Don’t Forget to Feel

Life is hard. Adulting is hard. Marriage is hard. Parenthood is hard. Working is hard. You get where I’m going with this. It all is, and we all have our ups and downs, good days and bad days. But that’s normal. And if anything, it’s kind of a necessity in life because it simply means we’re living. Yesterday was definitely one of those harder days for me. Which is kind of weird because it’s not like anything even bad happened. It was just one of those emotional-roller-coaster-kind-of days.

I ended up going to my grandma’s house and having, in essence, my final walk through and deciding if there was anything else there that I wanted. Now unlike my other grandma (and myself) this one was a complete minimalist. So it wasn’t even about the “stuff” at her house really, because she didn’t even have much of anything to go through. But the memories! Wow. I spent a few hours basically just strolling from room to room and back again. Can’t say I even did anything really. And yet by the time I got home later that day, I was completely spent. And I know that sounds kind of ridiculous but I was truly amazed at just the emotional toll that it had on me. I spent the rest of the afternoon in a fog not really doing much of anything, just kind of wandering around my house, picking at things here and there.¬† And then the kids came home from school. So by the time we got through snacks and our normal after-school chatter, I could feel myself being on the brink of falling off that emotional cliff. You know the one; we’ve all been there at some point. So like the good parent that I am, I herded my kids outside and got myself a beer.

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Sometimes a picture is worth 1,000 feelings.

Now one of the few things that I did bring home from my grandma’s house was a giant painting that my mom had done. She was a great artist, but her prime was in the 70’s. So as a result, most of the paintings that I’ve seen or even have of hers are pretty bright, and boy, did she seem to love the color orange – so not my style. But this one in particular is mostly black, white, gray and some green – pretty neutral, which obviously is way more me. I remember it being hung up at my grandma’s house my entire life and I was always drawn to it for some reason. Maybe it’s just the simple color palette, maybe it’s just because she painted it, maybe it’s just because it’s of a castle and doesn’t every little girl dream of living in a castle? Who knows. Regardless it’s mine now, and thankfully, since it’s not orange, it’s going up in my house.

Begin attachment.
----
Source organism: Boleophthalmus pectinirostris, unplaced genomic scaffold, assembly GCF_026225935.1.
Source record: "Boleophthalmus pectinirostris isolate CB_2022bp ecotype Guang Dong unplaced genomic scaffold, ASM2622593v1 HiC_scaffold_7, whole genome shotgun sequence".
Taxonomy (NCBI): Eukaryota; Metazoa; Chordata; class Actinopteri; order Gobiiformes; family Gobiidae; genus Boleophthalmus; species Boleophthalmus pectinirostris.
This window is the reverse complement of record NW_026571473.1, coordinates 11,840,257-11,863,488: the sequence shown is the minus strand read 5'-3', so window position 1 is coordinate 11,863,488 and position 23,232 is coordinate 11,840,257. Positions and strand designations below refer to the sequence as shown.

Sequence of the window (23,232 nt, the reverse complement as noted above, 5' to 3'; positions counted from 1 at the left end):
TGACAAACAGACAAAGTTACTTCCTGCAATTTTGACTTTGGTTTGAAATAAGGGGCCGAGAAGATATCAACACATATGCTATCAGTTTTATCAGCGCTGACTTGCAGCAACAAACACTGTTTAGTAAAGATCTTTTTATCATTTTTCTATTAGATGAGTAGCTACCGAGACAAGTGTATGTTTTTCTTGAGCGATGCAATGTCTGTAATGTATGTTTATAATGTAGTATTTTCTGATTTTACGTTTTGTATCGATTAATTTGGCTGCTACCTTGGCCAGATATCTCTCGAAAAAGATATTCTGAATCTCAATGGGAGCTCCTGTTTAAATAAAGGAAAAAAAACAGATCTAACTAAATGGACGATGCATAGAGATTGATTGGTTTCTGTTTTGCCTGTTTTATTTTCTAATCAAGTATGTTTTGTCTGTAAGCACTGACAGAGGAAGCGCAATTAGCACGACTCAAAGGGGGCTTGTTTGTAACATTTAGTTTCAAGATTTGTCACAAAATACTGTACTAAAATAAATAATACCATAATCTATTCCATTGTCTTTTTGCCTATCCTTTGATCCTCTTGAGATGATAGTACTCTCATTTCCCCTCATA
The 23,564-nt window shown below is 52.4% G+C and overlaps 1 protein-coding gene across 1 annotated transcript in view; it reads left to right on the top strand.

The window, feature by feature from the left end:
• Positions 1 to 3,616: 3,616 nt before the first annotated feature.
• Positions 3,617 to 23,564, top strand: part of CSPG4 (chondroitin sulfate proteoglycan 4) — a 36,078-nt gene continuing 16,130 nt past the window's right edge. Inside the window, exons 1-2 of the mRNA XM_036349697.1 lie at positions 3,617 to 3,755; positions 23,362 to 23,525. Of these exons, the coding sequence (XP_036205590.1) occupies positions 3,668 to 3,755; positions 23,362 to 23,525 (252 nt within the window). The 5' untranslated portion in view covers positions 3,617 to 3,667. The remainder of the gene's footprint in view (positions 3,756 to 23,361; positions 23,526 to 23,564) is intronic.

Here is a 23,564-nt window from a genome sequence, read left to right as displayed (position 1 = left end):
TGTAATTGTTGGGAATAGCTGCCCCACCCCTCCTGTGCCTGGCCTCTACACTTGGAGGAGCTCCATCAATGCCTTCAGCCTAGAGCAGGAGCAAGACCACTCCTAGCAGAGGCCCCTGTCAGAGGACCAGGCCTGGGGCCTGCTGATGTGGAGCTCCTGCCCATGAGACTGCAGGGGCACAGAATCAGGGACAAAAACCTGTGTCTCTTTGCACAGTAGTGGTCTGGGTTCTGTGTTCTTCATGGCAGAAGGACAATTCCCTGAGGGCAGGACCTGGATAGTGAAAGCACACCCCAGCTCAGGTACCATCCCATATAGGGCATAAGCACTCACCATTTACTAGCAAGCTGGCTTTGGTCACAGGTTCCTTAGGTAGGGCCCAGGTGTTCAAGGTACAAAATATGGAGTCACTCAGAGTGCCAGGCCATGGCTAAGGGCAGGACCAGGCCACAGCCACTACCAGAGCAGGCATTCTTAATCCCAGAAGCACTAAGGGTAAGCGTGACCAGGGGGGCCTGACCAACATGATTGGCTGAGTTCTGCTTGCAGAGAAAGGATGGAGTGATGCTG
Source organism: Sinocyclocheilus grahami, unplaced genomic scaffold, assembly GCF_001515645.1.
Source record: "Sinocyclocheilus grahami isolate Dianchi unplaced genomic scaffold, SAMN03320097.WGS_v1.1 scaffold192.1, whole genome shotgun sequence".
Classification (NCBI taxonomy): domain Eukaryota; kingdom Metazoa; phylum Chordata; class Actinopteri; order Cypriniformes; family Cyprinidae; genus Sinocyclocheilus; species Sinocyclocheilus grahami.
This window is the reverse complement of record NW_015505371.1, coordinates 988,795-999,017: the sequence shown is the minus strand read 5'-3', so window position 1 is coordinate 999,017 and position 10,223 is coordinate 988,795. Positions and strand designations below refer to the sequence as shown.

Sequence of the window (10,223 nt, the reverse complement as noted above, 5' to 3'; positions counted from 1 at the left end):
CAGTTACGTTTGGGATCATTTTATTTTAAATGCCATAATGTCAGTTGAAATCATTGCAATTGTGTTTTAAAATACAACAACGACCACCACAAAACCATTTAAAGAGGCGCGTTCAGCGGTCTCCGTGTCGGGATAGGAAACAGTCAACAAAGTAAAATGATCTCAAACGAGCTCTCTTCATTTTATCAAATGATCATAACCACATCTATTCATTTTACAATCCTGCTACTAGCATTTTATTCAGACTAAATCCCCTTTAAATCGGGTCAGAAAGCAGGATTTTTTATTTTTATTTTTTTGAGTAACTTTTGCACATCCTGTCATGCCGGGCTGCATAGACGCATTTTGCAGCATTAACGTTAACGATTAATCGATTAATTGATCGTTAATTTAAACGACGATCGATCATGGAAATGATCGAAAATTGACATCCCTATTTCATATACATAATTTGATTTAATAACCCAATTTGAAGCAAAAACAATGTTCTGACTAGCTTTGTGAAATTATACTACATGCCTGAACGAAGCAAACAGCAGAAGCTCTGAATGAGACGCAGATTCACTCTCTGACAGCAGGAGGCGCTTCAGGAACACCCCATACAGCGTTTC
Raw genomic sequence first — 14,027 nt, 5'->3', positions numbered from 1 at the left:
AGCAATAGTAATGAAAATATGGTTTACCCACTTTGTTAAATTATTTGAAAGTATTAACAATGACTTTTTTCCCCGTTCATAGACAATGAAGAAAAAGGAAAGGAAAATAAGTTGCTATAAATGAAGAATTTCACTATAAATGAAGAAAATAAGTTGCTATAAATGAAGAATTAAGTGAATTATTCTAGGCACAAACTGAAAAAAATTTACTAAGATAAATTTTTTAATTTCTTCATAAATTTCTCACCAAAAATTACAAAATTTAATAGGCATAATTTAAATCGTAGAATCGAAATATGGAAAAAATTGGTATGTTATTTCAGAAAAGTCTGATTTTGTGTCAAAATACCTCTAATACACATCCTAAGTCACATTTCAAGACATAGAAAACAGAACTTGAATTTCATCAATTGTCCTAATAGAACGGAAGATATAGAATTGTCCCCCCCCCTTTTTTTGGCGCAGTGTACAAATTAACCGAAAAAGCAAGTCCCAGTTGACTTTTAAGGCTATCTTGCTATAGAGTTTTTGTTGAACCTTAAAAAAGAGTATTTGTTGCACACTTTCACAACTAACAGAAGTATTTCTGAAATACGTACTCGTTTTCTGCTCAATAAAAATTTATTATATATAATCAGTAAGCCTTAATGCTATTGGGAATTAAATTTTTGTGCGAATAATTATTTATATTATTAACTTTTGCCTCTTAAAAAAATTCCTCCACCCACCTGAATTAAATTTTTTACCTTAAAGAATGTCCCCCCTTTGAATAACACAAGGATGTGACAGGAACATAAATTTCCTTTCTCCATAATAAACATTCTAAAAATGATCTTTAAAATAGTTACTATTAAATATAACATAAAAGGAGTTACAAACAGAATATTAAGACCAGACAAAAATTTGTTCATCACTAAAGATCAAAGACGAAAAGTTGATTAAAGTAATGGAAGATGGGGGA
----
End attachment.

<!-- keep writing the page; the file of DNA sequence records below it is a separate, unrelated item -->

Anyway back to getting around to my long-winded point of this post. With my beer in hand yesterday, I sat my ass down on the couch and I stared at that painting and cried. If someone asked me what I was thinking or why I was even crying I would not be able to answer them. Because honestly, I don’t think I thought about anything. I suppose that’s as close to meditating and having a blank mind as I’ll ever get. And in between some kid coming in the house every other second needing this that or the other, I remained on that couch for a good 30 minutes drinking my beer and just being. Now during this break, I sent a brief text to my friend mentioning how exhausting the day had been and that I was just having a hard time. Her reply: “That’s normal.” And you know what? She’s right. People talk all the time about the importance of self care and all this crap and most of us just roll our eyes and think yeah right. I’ll get to that after I take care of my kids until 8 pm. After I’ve cleaned up the house. After I’ve done the upteen loads of laundry for the day. After I’ve cooked dinner. And on and on and on.

But her simple text just reminded me that self care isn’t always about getting a massage or escaping to the gym or having alone time. Sometimes it’s just about remembering to feel. I think as parents a lot of the time what we feel revolves around our kids, with maybe a few thoughts thrown in about our spouse from time to time. We’re happy because our kids did well at school. We’re frustrated because the kids fought all day. We’re mad because our spouse did or didn’t do X, Y or Z. But how often are we actually focusing on and channeling our own personal feelings about what’s going on with ourselves? Maybe that’s why I feel like I’m so strung up half the time these days because my own thoughts and feelings just get pushed to the back burner in order to make room for all the other crap that hangs around in my head. I rarely take the time to process my own feelings outside of what I feel for everyone else. Because who’s got time for that? And at the end of the day when you do finally get some peace and quiet, at least for me, all I want to do is veg out in front of the TV or read a book. Certainly not think about my own feelings!

So to my friend for responding to my heartfelt exhaustion with the most simple and obvious response that what I was was feeling was totally normal: Thank you for that impactful reminder. Because it IS normal to have your own feelings. And it IS okay to have your own feelings. Just don’t forget to make the time to feel them.

May Today Always Count